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Chinese researchers have finally done something scientists have been trying to do for decades - use the same technique that cloned Dolly the sheep to clone a primate. The advance could be a big boon to medical research, and NPR health correspondent Rob Stein has details.
ROB STEIN, BYLINE: Ever since Dolly the sheep was cloned, scientists have been trying to use the same technique to clone other species, and it's worked. They've cloned cows, dogs, pigs, cats and a long list of other species, but no one has ever been able to clone a chimp or an ape or any other primates. Some started to think it just wasn't possible, until now.
MU-MING POO: We're excited. Lot of people are excited.
STEIN: That's Mu-ming Poo at the Chinese Academy of Sciences. We talked on Skype.
POO: This is really, I think, a breakthrough for biomedicine.
STEIN: Two baby macaque monkey clones were born in Shanghai six and eight weeks ago. Their names are Zhong Zhong and Hua Hua, after the Chinese word Zhonghua, which means Chinese people.
POO: They are lively. They are walking, jumping, playing around like all newborn baby monkeys.
STEIN: Poo's team finally did it by pulling the DNA out of cells from fetal monkeys, putting the genes into monkey eggs and then tricking the eggs into developing into embryos with just the right chemical signals.
POO: The trick is that we choose the right chemicals to turn on these genes we transfer into the egg, OK? So that's what we did different. I think that's the key.
STEIN: They then transplanted the cloned monkey embryos into surrogate female monkeys. But why? Why clone monkeys? Well, because primates like monkeys are our closest relatives, so scientists could use cloned monkeys to study a long list of terrible diseases and hopefully find new cures.
POO: We need to have genetically identical monkeys that's cloned for study many human diseases, especially brain diseases.
STEIN: Brain diseases like Alzheimer's, Parkinson's, Huntington's, maybe even autism.
DIETER EGLI: I think it's a very exciting landmark. It's a major advance.
STEIN: That's Dieter Egli, a biologist at Columbia.
EGLI: These monkeys should be useful for medical research. It should be possible to make models of human disease in those monkeys, and study those and then attempt to cure it.
STEIN: But this step is also causing some concerns.
INSOO HYUN: This is a case of monkey see, monkey do.
STEIN: Insoo Hyun is a bioethicist at Case Western Reserve University.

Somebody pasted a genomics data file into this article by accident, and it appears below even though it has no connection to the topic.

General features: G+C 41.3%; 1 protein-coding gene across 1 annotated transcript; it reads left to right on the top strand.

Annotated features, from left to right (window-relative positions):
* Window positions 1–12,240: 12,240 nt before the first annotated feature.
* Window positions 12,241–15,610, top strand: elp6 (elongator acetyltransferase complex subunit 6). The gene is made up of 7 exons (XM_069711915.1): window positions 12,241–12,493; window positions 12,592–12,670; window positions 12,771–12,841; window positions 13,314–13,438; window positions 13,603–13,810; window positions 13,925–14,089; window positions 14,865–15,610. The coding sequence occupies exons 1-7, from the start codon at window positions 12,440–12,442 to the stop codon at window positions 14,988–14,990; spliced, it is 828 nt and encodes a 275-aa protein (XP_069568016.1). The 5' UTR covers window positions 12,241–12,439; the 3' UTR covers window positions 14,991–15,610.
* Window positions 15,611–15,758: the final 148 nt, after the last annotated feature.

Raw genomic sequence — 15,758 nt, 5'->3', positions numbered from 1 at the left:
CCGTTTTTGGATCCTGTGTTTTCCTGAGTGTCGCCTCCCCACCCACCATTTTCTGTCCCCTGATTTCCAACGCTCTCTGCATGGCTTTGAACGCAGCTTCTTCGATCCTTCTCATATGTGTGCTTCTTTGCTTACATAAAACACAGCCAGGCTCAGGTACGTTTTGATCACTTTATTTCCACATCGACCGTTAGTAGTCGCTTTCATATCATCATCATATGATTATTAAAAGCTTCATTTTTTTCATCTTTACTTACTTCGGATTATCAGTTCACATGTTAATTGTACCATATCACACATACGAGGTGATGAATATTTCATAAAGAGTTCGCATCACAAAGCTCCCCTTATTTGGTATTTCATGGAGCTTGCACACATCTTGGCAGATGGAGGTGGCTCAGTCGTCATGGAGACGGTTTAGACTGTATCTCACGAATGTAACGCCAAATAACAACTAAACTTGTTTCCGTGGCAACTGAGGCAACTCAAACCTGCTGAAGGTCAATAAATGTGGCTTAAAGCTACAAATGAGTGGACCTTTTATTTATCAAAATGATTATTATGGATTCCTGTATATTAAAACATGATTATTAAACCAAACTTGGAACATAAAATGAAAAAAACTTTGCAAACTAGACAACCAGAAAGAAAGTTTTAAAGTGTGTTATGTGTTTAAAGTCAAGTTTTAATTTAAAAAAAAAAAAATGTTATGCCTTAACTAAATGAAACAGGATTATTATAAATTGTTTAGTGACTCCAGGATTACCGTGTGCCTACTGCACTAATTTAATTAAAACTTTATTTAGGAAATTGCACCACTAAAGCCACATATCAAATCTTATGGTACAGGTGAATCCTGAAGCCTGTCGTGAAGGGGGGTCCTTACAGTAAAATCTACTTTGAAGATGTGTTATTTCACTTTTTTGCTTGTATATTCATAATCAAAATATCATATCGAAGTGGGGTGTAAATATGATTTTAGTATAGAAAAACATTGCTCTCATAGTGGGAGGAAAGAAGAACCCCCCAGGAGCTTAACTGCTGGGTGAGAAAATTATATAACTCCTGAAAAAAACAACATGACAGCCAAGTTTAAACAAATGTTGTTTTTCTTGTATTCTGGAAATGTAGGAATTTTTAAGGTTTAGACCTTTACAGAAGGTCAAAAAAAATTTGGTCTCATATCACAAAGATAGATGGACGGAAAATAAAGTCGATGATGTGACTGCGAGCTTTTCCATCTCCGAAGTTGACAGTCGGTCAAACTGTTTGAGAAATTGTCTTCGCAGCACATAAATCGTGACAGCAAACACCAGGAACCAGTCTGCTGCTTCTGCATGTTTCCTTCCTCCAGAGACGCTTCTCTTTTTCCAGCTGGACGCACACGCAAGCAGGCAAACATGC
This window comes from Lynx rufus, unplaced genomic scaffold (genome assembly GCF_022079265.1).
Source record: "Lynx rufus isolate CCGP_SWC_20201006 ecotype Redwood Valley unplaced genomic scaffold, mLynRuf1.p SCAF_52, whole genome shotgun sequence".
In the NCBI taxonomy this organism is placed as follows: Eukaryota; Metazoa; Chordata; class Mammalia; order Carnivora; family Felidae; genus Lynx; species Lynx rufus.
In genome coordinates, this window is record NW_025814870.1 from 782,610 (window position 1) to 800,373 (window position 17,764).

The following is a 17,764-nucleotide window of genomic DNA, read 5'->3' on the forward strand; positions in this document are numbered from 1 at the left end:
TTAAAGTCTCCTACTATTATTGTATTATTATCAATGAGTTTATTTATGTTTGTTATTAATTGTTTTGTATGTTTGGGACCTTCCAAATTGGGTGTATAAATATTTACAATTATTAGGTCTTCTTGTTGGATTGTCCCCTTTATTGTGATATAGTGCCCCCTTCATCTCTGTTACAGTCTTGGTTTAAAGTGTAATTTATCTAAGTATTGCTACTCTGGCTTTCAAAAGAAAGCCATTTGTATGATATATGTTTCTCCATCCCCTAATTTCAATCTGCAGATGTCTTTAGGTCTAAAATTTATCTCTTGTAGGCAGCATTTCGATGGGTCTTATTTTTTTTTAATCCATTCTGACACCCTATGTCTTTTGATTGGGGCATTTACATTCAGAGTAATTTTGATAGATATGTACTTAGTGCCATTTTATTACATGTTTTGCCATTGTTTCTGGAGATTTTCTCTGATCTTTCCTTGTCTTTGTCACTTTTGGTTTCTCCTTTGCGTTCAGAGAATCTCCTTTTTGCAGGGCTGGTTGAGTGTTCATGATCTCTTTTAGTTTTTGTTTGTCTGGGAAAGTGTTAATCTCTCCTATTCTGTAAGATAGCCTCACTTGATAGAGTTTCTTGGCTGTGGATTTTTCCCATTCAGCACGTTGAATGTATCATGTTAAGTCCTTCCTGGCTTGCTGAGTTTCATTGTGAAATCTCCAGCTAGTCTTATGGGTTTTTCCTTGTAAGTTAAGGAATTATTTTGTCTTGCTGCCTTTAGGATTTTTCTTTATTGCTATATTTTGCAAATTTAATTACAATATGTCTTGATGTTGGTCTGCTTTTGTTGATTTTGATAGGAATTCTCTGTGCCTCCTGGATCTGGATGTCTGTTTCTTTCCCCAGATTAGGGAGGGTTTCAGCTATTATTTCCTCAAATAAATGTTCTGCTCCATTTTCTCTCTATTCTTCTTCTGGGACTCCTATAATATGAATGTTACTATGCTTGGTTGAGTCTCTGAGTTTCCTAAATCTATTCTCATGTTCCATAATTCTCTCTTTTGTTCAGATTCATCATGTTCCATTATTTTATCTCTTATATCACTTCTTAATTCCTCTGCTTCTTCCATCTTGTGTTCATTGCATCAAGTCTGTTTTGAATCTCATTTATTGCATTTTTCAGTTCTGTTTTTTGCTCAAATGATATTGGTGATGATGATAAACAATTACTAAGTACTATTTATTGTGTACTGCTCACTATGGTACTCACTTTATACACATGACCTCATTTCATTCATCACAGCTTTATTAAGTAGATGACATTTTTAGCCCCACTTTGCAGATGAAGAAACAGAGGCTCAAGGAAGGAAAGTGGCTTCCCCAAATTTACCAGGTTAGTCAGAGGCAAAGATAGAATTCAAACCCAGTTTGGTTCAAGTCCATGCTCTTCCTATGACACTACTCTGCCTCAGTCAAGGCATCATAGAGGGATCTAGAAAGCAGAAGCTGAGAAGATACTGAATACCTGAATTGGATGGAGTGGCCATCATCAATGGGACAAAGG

HYUN: People may wonder, are human beings next? People have always been worried about the possibility of human cloning, and this is just a - yet another step in that direction. So there is certainly a concern about, how close are we to the reality of human cloning?
STEIN: Because human biology is so similar to monkeys. But Hyun and others say it would be highly unethical to even try, for lots of reasons. First of all, it's not safe. A lot of the cloned monkey embryos the Chinese created died in the womb or soon after birth.
HYUN: So safety of the resulting child is a major concern.
STEIN: But even if it was safe, many say there are big reasons never to try. George Daley is the dean of the Harvard Medical School.
GEORGE DALEY: Cloning one individual in the image of another really sort of demeans the significance of us as individuals. There's a certain sort of gut sense that it violates sort of a natural norms.
STEIN: But Daley worries that some rogue scientist somewhere might try, even though there are laws against human cloning in many countries.
DALEY: We live in such a celebrity-driven world that there are unscrupulous practitioners who might try this.
STEIN: The Chinese scientists acknowledged that any new technology can be abused but stressed they have no interest in ever trying to clone a person.
POO: Technically speaking, one can clone human, but we are not going to do it. There is absolutely no plan to do anything on a human.
STEIN: They just want to find new ways to cure diseases, so they already have other monkeys pregnant with cloned embryos in the hopes they'll give birth to more cloned monkeys soon. Rob Stein, NPR News.
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